This course aims to equip students with skills needed to appreciate and analyse public health problems in low- and middle-income countries, and to design and evaluate actions to improve public health.
|This course is now closed for applications.
Applications for 2016-17 will open in November 2015.
Students develop Public Health research skills including strong level statistics and epidemiology, and build on these to tailor a course to suit their professional needs relevant to low- and middle-income countries. In the summer, students undertake a supervised research project which focuses on a Public Health question in a low- or middle-income country.
This course is aimed at those who have at least two years’ experience of working in Public Health or related teaching or research, in a low-or middle-income country and wish to hone their critical professional skills. We make the most of this bank of professional experience by building in peer-to-peer learning through a student seminar series.
This course is accredited by the Agency for Accreditation of Public Health Education in the European Region (APHEA) which is the accreditation body of the Association of Schools of Public Health in the European Region (ASPHER).
"I am a medical doctor from Nigeria with some experience working in implementing HIV projects in my country. My decision to study at the School was based on the reputation of the School as a world-class leader the field of public health. Choosing this course was an easy choice for me as I live and work in a developing country so the choice of a course specifically tailored to meet my interests was great." Annette Imohe, Nigeria.
The aim of the programme is consistent with the School’s mission to improve health worldwide. By the end of the programme, students will able to:
- apply research skills in core public health disciplines to examine a range of public health questions in low- and middle-income countries;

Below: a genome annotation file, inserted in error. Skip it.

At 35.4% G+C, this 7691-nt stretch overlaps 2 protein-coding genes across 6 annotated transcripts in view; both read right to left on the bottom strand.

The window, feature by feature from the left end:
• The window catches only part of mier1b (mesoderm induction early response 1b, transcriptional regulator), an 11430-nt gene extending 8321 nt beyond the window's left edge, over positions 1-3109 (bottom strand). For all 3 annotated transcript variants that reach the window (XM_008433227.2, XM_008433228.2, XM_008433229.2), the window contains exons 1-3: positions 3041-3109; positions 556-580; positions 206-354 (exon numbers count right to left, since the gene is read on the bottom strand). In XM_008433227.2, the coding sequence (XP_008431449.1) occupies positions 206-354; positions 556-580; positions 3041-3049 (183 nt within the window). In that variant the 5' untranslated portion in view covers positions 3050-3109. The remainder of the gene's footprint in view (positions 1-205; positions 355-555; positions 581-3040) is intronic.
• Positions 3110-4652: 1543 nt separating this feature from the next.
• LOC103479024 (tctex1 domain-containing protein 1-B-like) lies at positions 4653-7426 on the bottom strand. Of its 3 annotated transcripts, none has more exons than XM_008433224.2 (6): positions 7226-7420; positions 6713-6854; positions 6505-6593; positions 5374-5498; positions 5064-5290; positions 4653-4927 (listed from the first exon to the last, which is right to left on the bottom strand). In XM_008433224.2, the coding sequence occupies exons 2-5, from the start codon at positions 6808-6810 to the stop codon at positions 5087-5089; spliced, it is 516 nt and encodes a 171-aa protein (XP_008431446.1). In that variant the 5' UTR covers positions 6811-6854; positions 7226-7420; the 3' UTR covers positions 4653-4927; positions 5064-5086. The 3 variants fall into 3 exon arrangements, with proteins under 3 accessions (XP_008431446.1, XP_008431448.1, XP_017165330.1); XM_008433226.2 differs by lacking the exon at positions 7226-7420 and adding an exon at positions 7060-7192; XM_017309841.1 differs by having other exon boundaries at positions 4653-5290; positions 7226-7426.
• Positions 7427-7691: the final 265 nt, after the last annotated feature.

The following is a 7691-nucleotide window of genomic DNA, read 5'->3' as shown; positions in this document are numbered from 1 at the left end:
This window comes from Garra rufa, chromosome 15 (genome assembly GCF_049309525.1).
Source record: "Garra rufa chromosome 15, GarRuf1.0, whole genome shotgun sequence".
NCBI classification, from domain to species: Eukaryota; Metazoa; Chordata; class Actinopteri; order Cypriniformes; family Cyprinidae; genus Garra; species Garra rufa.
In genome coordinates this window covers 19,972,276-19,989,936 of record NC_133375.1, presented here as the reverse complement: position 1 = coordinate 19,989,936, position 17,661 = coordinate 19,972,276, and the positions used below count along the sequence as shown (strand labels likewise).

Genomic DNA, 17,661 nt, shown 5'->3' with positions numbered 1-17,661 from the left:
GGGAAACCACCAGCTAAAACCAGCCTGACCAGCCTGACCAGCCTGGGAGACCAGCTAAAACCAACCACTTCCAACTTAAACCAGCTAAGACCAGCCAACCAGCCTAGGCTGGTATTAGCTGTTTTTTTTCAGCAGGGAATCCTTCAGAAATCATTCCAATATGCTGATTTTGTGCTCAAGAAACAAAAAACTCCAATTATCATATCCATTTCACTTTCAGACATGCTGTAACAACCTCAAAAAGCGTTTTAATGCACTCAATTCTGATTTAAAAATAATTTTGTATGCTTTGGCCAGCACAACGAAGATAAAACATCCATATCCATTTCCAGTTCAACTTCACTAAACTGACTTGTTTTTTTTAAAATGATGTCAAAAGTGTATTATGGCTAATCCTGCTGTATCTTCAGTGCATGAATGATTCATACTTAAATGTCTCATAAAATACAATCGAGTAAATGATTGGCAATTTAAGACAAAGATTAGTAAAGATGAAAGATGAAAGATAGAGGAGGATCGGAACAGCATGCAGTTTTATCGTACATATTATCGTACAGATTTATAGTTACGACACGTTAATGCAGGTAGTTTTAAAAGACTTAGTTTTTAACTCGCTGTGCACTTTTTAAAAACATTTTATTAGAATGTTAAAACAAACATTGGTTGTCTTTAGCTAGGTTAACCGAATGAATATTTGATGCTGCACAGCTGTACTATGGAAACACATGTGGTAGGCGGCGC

- evaluate and apply specialist knowledge of areas relevant to public health in low- and middle-income countries;
- make critical use of research skills to evaluate, interpret and present evidence in public health.
- identify and assess public health problems in developing countries and evaluate actions designed to improve public health;
- design and evaluate public health strategies to improve health in low- and middle-income countries
For a comprehensive summary of the key elements of the degree, including educational aims and intended learning outcomes, plus details on programme structure, assessment requirements, student support and more, please check the programme specification.
In term 1 students take five compulsory modules to develop research skills in Epidemiology, Statistics, Social Research; Health Economics and Health Policy. These are assessed formatively during the course of the term and based on a final exam in the summer.
Students take five modules in terms 2 and 3, working with personal tutors to identify a pathway through the course which best serves their career. They may choose to develop research skills in statistics and epidemiology, qualitative methods, health policy or health economics. They may also choose to develop a specialist public health focus such as: Vector control; Maternal and newborn health, Sexual and reproductive health or Water, sanitation.
Most PHDC students take the unifying module Applying Public Health Principles in Developing Countries in Term 3. This module builds on the learning from Terms 1 and 2 so students apply public health disciplines to review evidence, produce policy recommendations, develop strategic public health programme plans and conduct strategic reviews.